Girl Icon with the Gullak/ Piggy Bank
Girl Icon from Madhya Pradesh
Girl Icon from Madhya Pradesh
Pad manufacturing in progress
Pad manufacturing in progress
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Sahita Girl Icon Success Story
Sahita Girl Icon Success Story

Dear Supporter,

We are delighted to share a few stories of change where the girl leaders that we support from our current cohort (2022-2023) have broken the stereotypical perceptions of girls in the community, taking to and succeeding in sports that have typically been considered the domain of boys and men.

16-year-old Sahita, belongs to a conservative community near Rajghat in Varanasi, which is a semi urban area in transition - developing in a few areas but with patriarchal mindsets and attitudes towards girls.

Sahita’s father works in a restaurant and her mother is a homemaker. She derives motivation from her parents, especially her mother. Since childhood, her mother has been telling her stories of Varanasi to inspire her to carve her own niche in the community.

Currently studying in 9th grade and inspired by her seniors, particularly the boys in the school, Sahita too aspired to make a career in sports zeroing in on weightlifting as the sport of her choice.

I always wanted to encourage other girls to be passionate and educate themselves as much as they can so that they can be self-reliant and build the movement to empower girls. The Girl Icon Program has given me this opportunity.

Sahita often had second thoughts about her choice of ‘Weightlifting’ as her career and the hindrance it often caused to her studies but her mother’s motivation gave her the conviction to continue on her path. Interactions with the Milaan team and the training imparted to her, during her leadership journey with the Girl Icon Program, gave  her the space to share her struggles as well her achievements with other girls as well, showing them the path to success.

Sahita also shared that the  i-Prep App introduced by Milaan for the Girl Icons has made her life easy by helping her cover up whatever she would miss in school due to her sports practices.

With long days dedicated to practice and hard work, on 14th November 2022, on Children’s Day, Sahita won second prize in the District Weightlifting Championship held in Katesar, Ramnagar, Varanasi. Her achievements did not end here - she was also nominated for the State Level Weightlifting Championship.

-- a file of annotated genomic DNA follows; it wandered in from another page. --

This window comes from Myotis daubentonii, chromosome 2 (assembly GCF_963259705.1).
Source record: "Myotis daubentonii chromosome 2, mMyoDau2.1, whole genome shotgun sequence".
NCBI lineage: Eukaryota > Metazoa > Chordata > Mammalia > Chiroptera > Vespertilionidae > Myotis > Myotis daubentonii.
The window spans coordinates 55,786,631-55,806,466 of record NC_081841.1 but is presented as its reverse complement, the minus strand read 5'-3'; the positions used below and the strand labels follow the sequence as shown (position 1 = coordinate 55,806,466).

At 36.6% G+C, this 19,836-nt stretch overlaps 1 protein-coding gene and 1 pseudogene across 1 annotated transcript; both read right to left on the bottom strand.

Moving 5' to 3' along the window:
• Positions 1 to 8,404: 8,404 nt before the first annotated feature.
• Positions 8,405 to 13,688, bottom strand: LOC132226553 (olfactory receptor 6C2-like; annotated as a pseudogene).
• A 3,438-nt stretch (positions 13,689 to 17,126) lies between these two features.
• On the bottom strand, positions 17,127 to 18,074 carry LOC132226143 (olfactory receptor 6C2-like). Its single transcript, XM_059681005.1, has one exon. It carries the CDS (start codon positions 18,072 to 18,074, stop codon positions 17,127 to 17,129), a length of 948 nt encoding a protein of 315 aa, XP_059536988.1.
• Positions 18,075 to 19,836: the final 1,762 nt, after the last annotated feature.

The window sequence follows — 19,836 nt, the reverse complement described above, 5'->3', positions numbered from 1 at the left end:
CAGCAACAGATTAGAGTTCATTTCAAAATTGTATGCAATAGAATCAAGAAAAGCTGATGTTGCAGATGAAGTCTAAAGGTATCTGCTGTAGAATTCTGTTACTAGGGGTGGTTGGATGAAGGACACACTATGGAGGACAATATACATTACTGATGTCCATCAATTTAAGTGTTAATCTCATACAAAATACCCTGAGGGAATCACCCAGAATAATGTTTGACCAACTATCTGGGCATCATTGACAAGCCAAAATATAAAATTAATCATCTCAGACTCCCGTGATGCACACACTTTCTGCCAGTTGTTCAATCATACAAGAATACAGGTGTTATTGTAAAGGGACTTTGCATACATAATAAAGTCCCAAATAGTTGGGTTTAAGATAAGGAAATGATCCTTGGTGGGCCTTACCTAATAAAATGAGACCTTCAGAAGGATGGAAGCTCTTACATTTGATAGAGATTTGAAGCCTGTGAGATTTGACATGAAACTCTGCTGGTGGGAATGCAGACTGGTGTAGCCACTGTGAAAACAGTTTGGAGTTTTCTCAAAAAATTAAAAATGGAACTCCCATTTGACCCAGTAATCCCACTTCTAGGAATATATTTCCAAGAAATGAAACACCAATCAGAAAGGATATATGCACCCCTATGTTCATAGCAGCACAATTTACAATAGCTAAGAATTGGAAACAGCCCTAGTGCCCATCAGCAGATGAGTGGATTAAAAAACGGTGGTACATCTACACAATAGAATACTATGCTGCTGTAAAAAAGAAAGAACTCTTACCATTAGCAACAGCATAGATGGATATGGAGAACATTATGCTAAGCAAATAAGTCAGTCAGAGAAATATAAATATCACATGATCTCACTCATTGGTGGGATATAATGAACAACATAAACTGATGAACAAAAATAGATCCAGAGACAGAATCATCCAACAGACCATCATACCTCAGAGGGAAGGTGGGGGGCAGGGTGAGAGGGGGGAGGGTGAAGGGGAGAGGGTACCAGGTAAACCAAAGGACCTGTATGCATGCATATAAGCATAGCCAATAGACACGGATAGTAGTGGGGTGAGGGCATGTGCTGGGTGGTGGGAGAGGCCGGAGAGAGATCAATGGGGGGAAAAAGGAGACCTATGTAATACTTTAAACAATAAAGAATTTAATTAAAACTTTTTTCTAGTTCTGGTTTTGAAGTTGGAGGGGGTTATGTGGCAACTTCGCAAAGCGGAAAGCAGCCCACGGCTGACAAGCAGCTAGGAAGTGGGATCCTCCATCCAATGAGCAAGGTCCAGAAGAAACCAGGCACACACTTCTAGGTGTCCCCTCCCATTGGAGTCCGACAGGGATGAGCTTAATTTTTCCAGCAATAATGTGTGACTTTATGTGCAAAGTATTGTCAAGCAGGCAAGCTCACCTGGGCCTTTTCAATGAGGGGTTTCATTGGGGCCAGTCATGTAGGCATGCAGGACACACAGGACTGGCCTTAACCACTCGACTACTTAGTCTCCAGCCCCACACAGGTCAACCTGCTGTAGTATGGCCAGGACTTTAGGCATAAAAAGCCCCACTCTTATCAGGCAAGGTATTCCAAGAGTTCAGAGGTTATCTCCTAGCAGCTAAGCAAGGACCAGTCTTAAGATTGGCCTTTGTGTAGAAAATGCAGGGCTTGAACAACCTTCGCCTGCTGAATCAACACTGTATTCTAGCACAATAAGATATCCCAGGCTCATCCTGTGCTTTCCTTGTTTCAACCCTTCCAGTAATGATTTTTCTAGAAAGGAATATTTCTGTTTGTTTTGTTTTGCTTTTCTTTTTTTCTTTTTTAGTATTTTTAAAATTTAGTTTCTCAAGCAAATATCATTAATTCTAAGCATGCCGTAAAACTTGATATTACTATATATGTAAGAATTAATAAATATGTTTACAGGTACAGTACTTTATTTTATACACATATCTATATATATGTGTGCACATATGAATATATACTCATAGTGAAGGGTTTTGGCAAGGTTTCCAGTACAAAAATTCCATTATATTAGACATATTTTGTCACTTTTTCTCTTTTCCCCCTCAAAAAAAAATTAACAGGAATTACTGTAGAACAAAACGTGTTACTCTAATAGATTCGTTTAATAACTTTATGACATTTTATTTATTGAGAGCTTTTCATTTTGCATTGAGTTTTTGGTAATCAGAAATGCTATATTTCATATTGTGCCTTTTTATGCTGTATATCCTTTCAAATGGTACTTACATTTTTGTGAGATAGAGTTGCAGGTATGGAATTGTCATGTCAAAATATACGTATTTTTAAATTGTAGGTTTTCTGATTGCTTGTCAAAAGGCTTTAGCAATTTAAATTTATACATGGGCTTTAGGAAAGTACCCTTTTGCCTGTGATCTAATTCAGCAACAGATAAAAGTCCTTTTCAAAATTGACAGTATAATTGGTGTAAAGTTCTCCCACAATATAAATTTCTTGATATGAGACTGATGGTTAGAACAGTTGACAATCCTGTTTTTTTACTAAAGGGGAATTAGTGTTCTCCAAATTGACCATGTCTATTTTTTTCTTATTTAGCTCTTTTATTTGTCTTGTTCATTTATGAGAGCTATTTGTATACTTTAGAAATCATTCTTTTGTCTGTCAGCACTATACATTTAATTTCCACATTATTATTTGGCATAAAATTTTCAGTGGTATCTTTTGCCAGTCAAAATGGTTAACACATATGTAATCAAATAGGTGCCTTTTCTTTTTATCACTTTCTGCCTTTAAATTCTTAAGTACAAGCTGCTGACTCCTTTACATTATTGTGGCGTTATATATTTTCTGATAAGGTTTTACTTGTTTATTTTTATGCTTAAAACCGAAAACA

17-year-old Muskaan hails from Ayodhya and belongs to an economically and socially backward family. Muskaan lives with her parents, 2 younger sisters (7th and 8th graders) and 1 younger brother (in 2nd grade). She is now pursuing a Bachelors in Science and is passionate about building her career in cricket. 

In 2020, her father met with an accident and lost his hand, due to which her family faced acute economic and emotional trauma as he could no longer perform even the most basic chores on their agricultural land, forcing Muskaan and her mother to work and earn money for a living. Her mother now works in other farms in her village as a daily wager.

Muskaan is the first girl from her community to play or participate in sports at the village or district level and faced initial criticism from the community on her choice of cricket as a career.  This bothered her initially but once she joined Milaan’s Girl Icon Program, she understood that everyone had the right to follow their passion and choose their careers, irrespective of their gender. On 18th November 2022, Muskaan and her team won the District Level Tournament in Women’s Cricket and this led to a lot of appreciation from the same community that was earlier critical of her choice.

“The Girl Icon Program has given me the chance to empower and lead the other girls as much as possible and has helped me choose the correct path by providing me with the required knowledge about my rights and choices.”

Several of the Girl Icons we have worked with are changing these stereotypical perceptions of what girls can and should do with the prevalent patriarchal norms. However, as they proceed on their journey as Girl Icons they become aware of their rights and are able to make informed choices that help them unlock their full potential.

Muskaan Girl Icon Success Story